MGMT, not just a great band

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Today is the day for Evan to begin chemotherapy.  He will be taking a pill known as temodar for five days of a 28 day schedule.  He gets blood drawn twice during this cycle and if everything looks good he will be all cleared to continue with temodar.  This will be a year long process.  He was able to get a patch to help with his nausea to ensure he is able to hold down his chemo.  

The neuro oncologist prescribed dexamethasone in an additional effort to control vomiting and to help with his energy.  This seemed to be beneficial.  Yesterday Evan had an appointment but afterward we went to the store together, cooked together and he helped clean up.  I know this seems mundane, but in our reality–or anyone with cancer–this is a big deal.  I think everyone is wound up to see how he will respond to chemo.  

One thing I discovered to ask about during my research was the MGMT gene.  Apparently this gene helps tumors respond more positively to chemo, but this gene was not found in his glioblastoma.  Nonetheless Evan has the IDH1 gene which generally results in a better prognosis; I will have to look more into that.  Just some things to consider if you were recently diagnosed and need some things to ask about. 

Right now I am on hold with medicaid trying to get some information on what we would need to do to get a second opinion that way if/when Evan decides he wants to look into another hospital I will know what needs to happen…and they don’t cover any expenses out of state so if we get a second opinion it will be out of pocket.  So, please spread the link youcaring.com/evanmyrtle and if you can, please donate so we can get a second opinion and possibly move to a new hospital.  Don’t get me wrong, Chapel Hill has been great, but Evan is getting the most he can at this point from them.  If he doesn’t respond to temodar we will have to go somewhere else.  I am trying to be proactive and get him to meet with another doctor just in case; I don’t want to wait until it is a necessity.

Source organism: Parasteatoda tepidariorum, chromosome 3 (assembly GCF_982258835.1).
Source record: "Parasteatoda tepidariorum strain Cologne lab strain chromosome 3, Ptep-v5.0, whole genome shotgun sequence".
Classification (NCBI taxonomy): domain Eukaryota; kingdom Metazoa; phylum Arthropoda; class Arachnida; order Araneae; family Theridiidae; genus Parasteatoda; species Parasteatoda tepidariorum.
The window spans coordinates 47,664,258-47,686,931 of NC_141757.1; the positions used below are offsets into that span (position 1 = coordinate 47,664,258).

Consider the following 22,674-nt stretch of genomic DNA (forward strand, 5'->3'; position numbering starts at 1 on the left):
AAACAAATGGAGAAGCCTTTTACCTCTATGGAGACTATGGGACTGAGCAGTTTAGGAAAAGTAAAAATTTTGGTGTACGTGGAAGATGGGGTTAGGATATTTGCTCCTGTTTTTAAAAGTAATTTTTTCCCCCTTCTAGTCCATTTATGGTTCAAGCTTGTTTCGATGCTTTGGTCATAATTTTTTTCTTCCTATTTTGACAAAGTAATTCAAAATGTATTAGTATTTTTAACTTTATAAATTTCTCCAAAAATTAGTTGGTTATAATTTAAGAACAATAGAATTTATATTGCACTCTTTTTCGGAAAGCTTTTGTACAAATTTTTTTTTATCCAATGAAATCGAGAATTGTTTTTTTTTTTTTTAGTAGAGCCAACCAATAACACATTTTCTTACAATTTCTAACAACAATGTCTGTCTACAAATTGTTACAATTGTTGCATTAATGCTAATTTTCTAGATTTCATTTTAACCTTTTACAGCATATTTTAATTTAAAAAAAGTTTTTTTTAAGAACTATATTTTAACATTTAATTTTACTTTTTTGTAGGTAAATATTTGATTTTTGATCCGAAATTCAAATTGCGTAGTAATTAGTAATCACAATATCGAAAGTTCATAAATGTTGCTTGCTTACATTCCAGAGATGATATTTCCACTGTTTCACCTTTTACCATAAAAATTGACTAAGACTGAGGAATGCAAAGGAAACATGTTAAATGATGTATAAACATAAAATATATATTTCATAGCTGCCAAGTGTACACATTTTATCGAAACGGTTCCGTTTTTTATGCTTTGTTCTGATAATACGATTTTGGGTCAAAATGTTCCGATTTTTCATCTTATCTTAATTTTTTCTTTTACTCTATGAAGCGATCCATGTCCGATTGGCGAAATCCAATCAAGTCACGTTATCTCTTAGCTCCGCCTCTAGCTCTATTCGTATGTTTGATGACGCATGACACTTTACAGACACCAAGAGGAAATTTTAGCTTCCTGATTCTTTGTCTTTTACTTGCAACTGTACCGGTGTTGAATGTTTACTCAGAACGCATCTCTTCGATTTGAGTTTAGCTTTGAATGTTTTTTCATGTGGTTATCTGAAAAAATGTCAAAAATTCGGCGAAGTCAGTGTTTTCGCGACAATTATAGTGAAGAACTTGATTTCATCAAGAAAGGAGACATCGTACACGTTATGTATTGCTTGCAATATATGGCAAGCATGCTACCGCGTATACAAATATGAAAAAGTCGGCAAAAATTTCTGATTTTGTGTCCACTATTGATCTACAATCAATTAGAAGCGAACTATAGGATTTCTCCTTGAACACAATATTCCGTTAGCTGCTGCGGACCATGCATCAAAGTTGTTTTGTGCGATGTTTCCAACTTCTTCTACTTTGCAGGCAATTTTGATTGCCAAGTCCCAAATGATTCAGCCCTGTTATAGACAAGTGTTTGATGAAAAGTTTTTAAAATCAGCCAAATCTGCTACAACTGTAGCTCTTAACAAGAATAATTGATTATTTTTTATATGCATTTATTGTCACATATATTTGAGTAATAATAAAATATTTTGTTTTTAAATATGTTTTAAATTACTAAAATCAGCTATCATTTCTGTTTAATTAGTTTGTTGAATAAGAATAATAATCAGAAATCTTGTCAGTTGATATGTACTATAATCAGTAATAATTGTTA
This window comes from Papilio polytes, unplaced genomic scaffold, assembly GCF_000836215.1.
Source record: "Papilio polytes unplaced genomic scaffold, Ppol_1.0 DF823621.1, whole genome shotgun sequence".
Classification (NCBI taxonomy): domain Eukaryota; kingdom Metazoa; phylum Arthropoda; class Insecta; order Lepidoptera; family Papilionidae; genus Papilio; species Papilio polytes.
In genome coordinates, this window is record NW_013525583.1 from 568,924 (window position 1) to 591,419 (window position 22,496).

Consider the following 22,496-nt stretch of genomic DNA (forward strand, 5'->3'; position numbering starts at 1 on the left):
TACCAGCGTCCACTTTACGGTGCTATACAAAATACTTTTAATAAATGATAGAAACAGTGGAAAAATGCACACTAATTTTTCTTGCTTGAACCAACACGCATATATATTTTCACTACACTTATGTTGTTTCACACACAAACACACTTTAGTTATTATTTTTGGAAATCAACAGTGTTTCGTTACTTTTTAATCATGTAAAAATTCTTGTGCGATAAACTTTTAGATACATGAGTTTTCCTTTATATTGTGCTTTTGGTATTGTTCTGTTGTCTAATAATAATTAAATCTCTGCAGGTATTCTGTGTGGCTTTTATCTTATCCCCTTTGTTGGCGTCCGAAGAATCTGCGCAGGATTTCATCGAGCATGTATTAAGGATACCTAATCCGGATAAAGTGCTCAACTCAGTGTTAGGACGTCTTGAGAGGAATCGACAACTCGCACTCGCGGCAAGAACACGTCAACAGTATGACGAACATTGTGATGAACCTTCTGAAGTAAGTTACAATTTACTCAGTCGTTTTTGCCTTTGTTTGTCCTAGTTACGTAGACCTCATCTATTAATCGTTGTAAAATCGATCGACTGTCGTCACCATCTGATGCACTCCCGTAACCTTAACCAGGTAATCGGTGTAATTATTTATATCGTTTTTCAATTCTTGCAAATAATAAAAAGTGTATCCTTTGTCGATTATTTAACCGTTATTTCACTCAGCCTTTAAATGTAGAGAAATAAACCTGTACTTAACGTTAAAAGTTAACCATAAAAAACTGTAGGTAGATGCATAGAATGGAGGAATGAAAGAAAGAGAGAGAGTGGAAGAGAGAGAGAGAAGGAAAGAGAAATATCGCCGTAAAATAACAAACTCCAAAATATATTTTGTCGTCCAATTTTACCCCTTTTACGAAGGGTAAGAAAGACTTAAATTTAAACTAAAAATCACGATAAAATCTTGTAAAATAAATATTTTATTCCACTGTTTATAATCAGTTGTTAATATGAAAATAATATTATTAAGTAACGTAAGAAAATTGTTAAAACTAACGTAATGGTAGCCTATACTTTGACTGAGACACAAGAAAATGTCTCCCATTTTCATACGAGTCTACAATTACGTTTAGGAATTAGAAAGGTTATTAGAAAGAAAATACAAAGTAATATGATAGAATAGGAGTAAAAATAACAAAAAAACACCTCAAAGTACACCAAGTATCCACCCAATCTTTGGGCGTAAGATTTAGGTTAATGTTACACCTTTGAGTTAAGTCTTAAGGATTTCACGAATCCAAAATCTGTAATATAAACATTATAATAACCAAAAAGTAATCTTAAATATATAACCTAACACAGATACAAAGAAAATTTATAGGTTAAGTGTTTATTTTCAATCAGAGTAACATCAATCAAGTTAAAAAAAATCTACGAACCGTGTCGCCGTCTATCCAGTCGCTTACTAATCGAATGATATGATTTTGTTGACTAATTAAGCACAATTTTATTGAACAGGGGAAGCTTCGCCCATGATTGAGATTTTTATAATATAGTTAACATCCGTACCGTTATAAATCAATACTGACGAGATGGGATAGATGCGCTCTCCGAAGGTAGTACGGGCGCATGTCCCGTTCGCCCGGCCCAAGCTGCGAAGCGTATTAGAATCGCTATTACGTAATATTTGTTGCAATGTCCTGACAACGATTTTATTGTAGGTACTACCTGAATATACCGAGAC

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via ‘Breakthrough’ treatment boosts survival in battle with deadly brain tumor.

 

A lot to contemplate.  Evan and I met in Washington and are familiar with the area.  There are family and friends there.  UW is ranked #1 cancer hospital west of the Rockies and number seven in the country.  Ranked behind the likes of MD Anderson and Johns Hopkins.

On Monday we are going to take a reduced list, derived from the top tier hospitals we received from the ABTA (listed on my last post) and ask Evan’s doctors which they would recommend.  One step at a time we will get there.

Leafly

Some information gained from today’s limited amount of research is about to come your way.  It is limited because I have a one and a half year old daughter, projectile vomiting husband and stressed out mother-in-law. 

I was able to make a few phone calls for information on sperm banking.  My sister did some research and found this place that isn’t too far away: Duke Fertility Center.  It seems like a sample is $287 and it’s $200 per year to store it.  Patients starting chemotherapy are given appointments within two days of requesting one.  That is hopeful since Evan’s doctors want him to start chemo as soon as possible, which is one month after his surgery…which is August 10th.  So I am hopeful that it won’t take long to get this process going, but it will go no where without the funds.  I also made a call to Fertility Hope but it seems that their spokespeople are out for training.  Nonetheless, voicemail left and contact will occur within one business day.  My last call was UNC Fertility where we had been recommended to go since Ev is already a patient with UNC.  I am being emailed information and will get back to you. 

Also, wanted to throw out this website that I think is pretty great and will explore more later.  I have been thinking a lot about medical marijuana.  I am personally not a smoker, but I can’t help and think what if strains with high concentrates of CBD could help with Evan’s tumors.  I don’t want something to happen to him and wonder what if we would have moved and tried more things than “just” chemo.  Leafly allows users to input multiple symptoms or conditions and find strains designed to help them specifically.  Something to explore for those of you out there that are interested in natural help for illnesses. 

It’s time for an ophthalmology appointment.  I will surely investigate more while we wait…and I suggest you do the same.